Food for thought found on Twitter about "legislation as code"

What would happen if laws were written and maybe even “executed”, that is applied, as if they were computer software code?

Food for thought found on Twitter about "legislation as code" /img/software-must-understand-spirit-of-law.jpg
Software must understand the SPIRIT of laws, says Attila, Scourge of God. Click for image source


Here is a synthesis of excellent tweets on this topic by Rachel Prosser and others, that I humbly and gratefully post, because I am convinced they should have the greatest possible visibility:

  1. not all law is susceptible to being programmatically consumed by system: a human judgment as to “what is reasonable” in the circumstances will always be needed.
  2. fairness/ equity/ efficiency requires some rules are clear and consistently applied - eg how much tax I am due, what my pension is, how much holiday or parental leave I am entitled to. Having a human judge invites bias and favouritism
  3. if we are to be bound by law, then we should be able to find it and know what it is: making laws programmatically consumable helps immeasurably in this and in giving clarity on entitlements and obligations - and on guiding human judgment on key issues.
  4. today one brilliant team of @nullary and friends managed to get a year of NZ law on Github, showing it’s possible to get a tool for democratic engagement and effective law - requesting changes which could then be modelled
  5. law in code can help us model the impact of policy, and make better law that achieves its policy intent.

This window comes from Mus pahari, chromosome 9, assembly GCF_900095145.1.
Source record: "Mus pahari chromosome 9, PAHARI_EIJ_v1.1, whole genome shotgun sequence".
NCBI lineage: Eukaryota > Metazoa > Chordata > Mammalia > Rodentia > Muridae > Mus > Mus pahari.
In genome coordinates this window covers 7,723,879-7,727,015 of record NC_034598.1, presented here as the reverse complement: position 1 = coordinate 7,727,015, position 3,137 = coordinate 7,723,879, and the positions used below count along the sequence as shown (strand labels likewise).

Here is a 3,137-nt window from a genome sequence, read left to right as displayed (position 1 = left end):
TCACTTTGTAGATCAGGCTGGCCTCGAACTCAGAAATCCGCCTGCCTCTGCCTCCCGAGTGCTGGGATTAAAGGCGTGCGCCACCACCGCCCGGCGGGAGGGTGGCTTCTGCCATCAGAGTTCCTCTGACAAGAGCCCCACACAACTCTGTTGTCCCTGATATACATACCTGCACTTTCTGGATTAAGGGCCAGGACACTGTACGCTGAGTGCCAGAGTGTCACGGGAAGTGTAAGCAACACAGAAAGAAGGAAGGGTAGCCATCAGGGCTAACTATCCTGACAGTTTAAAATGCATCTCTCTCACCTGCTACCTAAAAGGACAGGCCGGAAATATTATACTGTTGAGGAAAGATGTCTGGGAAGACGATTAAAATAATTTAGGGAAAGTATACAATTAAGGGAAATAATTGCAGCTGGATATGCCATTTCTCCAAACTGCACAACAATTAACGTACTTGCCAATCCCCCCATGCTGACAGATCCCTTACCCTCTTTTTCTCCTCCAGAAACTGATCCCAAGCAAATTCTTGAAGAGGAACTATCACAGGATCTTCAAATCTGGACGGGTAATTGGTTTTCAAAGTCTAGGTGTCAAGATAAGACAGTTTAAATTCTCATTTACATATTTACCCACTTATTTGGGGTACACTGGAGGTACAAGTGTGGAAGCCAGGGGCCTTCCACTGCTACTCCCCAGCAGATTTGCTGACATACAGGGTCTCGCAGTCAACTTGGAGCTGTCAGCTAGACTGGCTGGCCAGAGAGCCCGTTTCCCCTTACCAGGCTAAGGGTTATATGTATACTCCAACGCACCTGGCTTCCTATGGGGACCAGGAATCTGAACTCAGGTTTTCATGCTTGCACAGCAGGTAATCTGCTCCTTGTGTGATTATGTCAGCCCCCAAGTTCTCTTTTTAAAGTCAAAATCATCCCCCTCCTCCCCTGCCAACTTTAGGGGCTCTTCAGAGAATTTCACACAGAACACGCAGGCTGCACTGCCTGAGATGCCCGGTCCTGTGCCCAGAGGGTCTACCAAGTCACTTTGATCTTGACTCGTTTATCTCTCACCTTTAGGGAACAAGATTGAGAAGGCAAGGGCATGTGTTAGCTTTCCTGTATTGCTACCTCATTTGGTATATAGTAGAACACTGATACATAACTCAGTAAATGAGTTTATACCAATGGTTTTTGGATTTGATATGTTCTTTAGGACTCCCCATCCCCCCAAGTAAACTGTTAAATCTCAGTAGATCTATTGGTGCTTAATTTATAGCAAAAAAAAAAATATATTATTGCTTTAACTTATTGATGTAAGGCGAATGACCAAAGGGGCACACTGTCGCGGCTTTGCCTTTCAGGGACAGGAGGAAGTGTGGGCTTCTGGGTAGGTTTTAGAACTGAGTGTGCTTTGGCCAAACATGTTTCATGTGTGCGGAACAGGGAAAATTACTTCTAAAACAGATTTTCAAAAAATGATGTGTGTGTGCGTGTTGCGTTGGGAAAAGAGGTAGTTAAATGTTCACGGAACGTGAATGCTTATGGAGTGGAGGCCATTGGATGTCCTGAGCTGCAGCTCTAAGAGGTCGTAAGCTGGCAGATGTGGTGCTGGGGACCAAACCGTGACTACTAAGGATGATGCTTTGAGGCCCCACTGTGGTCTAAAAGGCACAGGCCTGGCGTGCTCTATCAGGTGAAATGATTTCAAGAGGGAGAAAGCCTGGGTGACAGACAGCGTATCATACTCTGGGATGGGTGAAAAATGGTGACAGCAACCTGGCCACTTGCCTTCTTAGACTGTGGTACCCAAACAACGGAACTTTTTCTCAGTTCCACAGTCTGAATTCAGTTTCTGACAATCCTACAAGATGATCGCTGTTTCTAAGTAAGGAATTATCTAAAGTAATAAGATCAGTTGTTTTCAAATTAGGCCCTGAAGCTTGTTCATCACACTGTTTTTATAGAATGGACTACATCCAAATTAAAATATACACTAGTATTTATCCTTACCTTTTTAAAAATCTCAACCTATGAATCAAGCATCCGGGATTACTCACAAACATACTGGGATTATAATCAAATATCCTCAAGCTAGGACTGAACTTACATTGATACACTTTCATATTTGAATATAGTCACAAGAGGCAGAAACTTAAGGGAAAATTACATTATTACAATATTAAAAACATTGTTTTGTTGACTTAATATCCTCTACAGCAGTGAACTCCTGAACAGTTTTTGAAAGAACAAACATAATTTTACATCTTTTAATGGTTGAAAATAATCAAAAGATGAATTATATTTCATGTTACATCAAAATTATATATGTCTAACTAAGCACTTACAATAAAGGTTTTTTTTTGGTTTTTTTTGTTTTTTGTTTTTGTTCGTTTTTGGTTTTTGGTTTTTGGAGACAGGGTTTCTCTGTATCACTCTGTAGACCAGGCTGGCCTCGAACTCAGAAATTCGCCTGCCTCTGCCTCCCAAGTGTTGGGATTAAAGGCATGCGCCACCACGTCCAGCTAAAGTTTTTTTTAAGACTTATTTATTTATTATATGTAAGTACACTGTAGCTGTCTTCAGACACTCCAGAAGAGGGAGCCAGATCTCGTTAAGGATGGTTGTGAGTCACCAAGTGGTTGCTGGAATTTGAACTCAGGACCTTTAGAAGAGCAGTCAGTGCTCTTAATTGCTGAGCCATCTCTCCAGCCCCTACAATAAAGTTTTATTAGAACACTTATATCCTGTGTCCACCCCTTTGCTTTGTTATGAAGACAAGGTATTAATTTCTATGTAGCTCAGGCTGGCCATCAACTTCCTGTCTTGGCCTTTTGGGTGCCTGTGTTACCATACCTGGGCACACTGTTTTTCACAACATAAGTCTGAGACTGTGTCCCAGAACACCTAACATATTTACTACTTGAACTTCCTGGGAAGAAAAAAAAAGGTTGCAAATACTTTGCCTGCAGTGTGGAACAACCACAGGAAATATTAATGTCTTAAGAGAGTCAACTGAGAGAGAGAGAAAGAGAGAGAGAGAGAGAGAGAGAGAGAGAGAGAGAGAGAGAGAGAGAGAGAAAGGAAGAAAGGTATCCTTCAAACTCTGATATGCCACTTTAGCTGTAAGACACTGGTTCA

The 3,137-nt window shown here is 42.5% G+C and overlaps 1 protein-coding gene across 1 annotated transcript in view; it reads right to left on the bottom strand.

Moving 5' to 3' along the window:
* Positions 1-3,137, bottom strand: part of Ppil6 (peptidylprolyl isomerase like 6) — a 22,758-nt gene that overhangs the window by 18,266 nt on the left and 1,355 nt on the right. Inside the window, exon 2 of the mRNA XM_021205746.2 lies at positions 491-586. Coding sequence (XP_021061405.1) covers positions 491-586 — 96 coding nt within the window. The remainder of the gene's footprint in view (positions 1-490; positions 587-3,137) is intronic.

6. But not every judgement should be made by computer: that’s not what we’re suggesting. Absolutely not all law should be programmatically implemented, but all statute law and regulations should be available, free
  • (on the first two points of the previous list):
  • Humans should interpret criminal law. Machines computing taxes and eligibility criteria [are fine], as long as humans handle disputes in the end
  • Legislation as code… is an area applicable mostly to prescriptive rules like eligibility or calculation rather than areas of justice.
  • Legislation as code can tell you with the correct inputs if it’s murder or manslaughter but the computer can’t verify those inputs. That’s the court’s role.
  • No computer will tell if the murder was more acceptable, and thus less punishable, because it was in response to years of abuse or to protect someone else’s life. The whole world cannot be defined in a discrete set of inputs.
  • (last but not least) Right to trial by jury of your peers is well-engrained in Western democracies, as is the principle that justice must not only be done, it must be seen to be done. I don’t think we’re anywhere near doing away with a human-based court system just yet.
  • The actual execution of legislation as code isn’t about legal decisions; it’s about legal comprehension. It makes law’s information digitally native allowing people to build comprehension engines & what-if engines using the authoritative source.
  • Having “law-as-code” one can more easily run simulations to get a sense of impact of some law proposals.
  • Worry about jurisprudence-in-AI, not legislation-as-code!

(source of Attila’s thumbnail: Wikimedia Commons)